A 66-year-old Iowa woman woke up inside a body bag “gasping for air” after her nursing home assumed she died and shipped her to a funeral home.
The Glen Oaks Alzheimer’s Special Care Center in suburban Des Moines is facing $10,000 in fines after three staffers were unable to tell that the unidentified woman, who died two days later, was still alive, according to a report released Wednesday by the Iowa Department of Inspections and Appeals.
The distressing tale began when a staffer struggled to find the woman’s pulse early Jan. 3 morning. The patient, who suffered from early-onset dementia, anxiety and depression, had been moved into the center’s hospice care just six days earlier.
The report also said that the woman had been suffering from minor seizures, displayed “diminished” lung sounds and showed signs of mottled skin in the days before the incident.
The staffer, who was on the tail end of her 12-hour shift, alerted a nurse practitioner, who told investigators she also couldn’t find a heartbeat and didn’t see the woman breathing, the report said.
The 66-year-old patient was declared dead around 6:30 a.m., 90 minutes after the first staffer raised suspicions.
A funeral home employee and a second nurse practitioner — neither of whom noticed signs of life on the woman — placed her into a body bag and transported her to the Ankeny Funeral Home & Crematory, where workers noticed she was very much alive.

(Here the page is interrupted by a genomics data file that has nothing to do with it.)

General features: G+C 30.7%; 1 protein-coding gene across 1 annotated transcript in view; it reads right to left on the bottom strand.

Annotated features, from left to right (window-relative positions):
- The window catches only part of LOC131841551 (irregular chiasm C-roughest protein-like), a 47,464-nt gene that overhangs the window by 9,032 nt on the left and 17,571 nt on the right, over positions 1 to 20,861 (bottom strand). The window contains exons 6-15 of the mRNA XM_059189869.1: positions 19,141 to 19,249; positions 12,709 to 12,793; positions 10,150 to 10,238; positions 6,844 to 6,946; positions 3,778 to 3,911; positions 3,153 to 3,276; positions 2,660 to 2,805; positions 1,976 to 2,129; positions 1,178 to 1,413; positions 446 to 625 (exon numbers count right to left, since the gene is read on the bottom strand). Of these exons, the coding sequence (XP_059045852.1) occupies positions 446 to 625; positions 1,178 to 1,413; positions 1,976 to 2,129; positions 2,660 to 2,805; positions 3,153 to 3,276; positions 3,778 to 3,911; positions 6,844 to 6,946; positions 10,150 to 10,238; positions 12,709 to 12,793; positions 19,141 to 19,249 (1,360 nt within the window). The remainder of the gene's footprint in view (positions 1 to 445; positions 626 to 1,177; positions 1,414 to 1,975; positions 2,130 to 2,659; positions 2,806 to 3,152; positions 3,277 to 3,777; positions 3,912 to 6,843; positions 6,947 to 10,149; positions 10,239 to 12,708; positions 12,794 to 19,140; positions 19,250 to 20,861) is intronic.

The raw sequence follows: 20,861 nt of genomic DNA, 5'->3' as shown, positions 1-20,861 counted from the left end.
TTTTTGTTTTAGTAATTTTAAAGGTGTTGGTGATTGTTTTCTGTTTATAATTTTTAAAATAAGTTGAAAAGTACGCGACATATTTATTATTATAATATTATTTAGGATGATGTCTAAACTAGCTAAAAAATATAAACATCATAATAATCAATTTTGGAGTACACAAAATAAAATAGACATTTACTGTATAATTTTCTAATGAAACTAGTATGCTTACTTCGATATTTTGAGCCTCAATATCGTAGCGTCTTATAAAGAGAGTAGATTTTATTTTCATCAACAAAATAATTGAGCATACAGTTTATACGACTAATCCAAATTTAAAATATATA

“At approximately 8:26 a.m. funeral home staff unzipped the bag and observed Resident #1’s chest was moving and she was gasping for air,” the report said.
The funeral home called 911 and she was transported to a nearby hospital, where she was found to be breathing, but unresponsive.
She was returned to hospice and died two days later with her family by her side.
Though the state determined that the care center “failed to provide adequate direction to ensure appropriate cares and services were provided” before the woman was declared dead, the Ankeny police department is not pursuing criminal charges.
Lisa Eastman, executive director of the Glen Oaks Alzheimer’s Special Care Center, said that the center’s staff cares “deeply for our residents and remain fully committed to supporting their end-of-life care.”
“All of our employees are given regular training in how best to support end-of-life care and the death transition for our residents,” Eastman said.
The fine is not the first bestowed on the Glen Oaks center. The Iowa Capital Dispatch reported last February that it was fined $500 for failing to perform the required background checks on employees. It found five workers had not received the required training to work in a memory-care facility.
With Post wires
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